LavaCon Session Summary: Corey Ganser on “Who Cares About Your Content?”

Day 1 of Lavacon 2011

Who Cares About Your Content?

Corey Ganser presented a thoughtful session about the importance of engaging technical writers and customer support agents with the goal of decreasing support costs and increasing client satisfaction. Three stakeholders in the question of who cares about content are the company, the customers, and you (the technical communicator).

During his session, he explained how his employer, Mindtouch, forged relationships with its customers and found opportunities for selling its products and services.  The approach was a unique combination of interacting with the customer on a personalized level and allowing the customer to provide feedback whenever possible.

Corey laid out a framework for analyzing how customers utilize help documentation. A key component of this task is to create content measurement methods from the users’ perspective, such as how many times a help topic is accessed, whether the topic solves the issue, or if the topic results in a customer support call. This kind of analysis identifies whether documentation helps resolve user problems. Equally important, ongoing analysis provides a way for the company to anticipate developing issues by observing spikes access requests for online help documents. Staying ahead of technical issues in this fashion can result in savings in support costs and increased customer satisfaction.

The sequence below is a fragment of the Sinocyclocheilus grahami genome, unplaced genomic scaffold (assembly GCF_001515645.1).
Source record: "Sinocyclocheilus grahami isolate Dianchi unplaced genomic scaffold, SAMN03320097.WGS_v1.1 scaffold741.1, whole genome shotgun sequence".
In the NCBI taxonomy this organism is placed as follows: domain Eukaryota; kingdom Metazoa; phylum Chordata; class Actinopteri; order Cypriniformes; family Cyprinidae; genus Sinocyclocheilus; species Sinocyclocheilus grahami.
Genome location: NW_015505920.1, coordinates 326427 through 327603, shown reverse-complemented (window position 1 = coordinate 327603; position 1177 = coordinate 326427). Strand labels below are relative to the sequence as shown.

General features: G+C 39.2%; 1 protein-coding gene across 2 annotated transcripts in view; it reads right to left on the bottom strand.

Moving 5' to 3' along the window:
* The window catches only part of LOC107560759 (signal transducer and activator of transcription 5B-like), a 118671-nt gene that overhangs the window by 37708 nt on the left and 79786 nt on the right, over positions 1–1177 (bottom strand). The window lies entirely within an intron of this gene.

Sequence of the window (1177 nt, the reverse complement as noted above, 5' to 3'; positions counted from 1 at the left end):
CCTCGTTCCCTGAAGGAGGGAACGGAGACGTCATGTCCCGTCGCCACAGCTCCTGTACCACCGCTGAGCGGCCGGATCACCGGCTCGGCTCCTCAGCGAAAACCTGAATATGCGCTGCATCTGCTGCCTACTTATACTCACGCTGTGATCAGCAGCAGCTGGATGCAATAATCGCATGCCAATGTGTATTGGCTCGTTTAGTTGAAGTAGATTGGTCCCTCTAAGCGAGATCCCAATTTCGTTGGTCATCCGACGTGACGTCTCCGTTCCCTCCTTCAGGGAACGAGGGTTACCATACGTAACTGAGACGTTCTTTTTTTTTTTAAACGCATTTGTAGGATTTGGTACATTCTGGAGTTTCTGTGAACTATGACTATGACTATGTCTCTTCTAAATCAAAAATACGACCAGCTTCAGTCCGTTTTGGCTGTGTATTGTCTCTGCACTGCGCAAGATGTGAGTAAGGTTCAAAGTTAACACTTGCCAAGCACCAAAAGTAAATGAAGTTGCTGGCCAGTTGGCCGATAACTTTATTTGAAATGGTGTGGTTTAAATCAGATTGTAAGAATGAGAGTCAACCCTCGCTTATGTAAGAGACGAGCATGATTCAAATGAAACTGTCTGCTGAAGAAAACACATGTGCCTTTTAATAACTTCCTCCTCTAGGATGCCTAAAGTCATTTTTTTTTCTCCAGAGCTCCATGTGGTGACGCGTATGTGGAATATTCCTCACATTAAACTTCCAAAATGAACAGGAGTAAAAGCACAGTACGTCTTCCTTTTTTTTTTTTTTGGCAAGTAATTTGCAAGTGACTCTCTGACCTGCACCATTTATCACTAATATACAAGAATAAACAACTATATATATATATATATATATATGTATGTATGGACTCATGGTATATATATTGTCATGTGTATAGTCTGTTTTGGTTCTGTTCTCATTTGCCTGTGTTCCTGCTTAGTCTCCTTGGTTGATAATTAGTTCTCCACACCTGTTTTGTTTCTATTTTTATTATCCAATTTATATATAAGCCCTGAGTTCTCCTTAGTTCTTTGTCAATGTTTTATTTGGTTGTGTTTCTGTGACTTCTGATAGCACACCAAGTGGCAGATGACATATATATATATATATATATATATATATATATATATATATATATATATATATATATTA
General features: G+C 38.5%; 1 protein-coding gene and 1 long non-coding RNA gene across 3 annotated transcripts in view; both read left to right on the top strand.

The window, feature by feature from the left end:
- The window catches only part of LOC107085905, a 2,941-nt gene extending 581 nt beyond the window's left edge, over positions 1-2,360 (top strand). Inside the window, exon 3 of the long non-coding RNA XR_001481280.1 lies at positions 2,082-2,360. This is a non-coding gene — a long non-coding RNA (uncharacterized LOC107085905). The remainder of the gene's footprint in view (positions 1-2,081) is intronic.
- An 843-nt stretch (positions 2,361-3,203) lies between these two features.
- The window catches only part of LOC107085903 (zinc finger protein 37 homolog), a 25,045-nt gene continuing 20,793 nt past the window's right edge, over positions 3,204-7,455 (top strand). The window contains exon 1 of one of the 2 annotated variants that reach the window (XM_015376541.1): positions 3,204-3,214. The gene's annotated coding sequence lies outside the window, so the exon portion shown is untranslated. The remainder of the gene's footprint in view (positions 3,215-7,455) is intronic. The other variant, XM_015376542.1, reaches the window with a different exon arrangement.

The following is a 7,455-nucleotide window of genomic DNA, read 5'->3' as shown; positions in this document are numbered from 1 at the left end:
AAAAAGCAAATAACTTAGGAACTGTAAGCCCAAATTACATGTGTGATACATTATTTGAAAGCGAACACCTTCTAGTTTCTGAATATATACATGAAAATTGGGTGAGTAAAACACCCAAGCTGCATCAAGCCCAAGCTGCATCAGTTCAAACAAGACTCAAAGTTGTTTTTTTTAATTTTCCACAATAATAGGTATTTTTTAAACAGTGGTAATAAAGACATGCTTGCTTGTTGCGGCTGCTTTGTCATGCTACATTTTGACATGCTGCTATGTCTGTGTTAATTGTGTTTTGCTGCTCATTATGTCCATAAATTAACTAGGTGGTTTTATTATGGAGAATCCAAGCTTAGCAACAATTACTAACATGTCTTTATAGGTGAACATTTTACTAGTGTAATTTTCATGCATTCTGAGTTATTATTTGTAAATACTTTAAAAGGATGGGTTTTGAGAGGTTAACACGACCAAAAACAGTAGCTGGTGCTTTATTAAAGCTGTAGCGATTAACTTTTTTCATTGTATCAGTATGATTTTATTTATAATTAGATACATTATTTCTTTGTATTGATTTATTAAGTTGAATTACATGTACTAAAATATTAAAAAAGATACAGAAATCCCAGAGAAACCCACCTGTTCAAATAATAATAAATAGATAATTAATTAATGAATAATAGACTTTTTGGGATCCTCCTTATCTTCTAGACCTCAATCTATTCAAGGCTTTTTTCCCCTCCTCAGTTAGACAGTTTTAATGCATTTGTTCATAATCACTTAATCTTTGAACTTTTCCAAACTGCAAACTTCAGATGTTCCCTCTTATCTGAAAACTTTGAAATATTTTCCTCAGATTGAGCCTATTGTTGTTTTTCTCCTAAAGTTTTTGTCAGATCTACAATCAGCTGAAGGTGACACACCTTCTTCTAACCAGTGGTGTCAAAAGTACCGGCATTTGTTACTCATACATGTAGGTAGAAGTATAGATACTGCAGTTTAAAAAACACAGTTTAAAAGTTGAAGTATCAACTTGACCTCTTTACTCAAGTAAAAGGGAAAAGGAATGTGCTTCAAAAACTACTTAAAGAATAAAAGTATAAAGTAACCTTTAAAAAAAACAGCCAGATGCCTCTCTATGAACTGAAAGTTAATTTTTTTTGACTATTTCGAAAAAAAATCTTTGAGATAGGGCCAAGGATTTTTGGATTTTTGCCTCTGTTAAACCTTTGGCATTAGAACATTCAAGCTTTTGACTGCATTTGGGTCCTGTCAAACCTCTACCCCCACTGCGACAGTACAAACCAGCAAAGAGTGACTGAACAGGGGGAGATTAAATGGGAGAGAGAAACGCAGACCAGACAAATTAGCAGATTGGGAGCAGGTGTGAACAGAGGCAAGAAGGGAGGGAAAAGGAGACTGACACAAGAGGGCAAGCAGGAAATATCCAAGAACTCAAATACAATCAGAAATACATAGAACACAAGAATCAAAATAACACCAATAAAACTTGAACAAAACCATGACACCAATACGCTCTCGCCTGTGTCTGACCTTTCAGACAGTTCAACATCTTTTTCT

A company, such as Mindtouch, can go further by directly interacting with the customer regarding new features, community help, and even contact from a person working specifically on the product they sell.

However, where do the technical writers fit into this equation? The important factor is to break down the barriers between documentation and customer support—in fact, both offer support to the customer and should be very similar. According to Ganser, at his company, documentation and customer support is performed by the same people, and the melding of the two often allows for easier documentation updates. However, not all companies are organized the same; the documentation and support departments are often are separated.  Both need to work together to decrease costs and increase satisfaction.

His company’s approach to collaborating and merging documentation with customer support can increase the productivity of all members involved with the product while focusing primarily on the client.

The three takeaways from this session are:

  • Marketing, sales and support departments all rely upon the technical writer.
  • Documentation is an evolving, collaborative process that involves technical writers, subject matter experts, and customer support agents.
  • Customers need social interaction at some level.

Technical writers should approach content engagement in this way as beneficial for their employers–extending documentation as far as possible to help the customer support team engage effectively and efficiently with the client.

Twitter: @coreygans
Business Site:

Roger is relatively new to the technical communication field; however, he works extremely hard to network and develop professional relationships among colleagues. He also posts articles regarding technical communication on his blog at If you are interested in hiring Roger, feel free to view his resume on LinkedIn.

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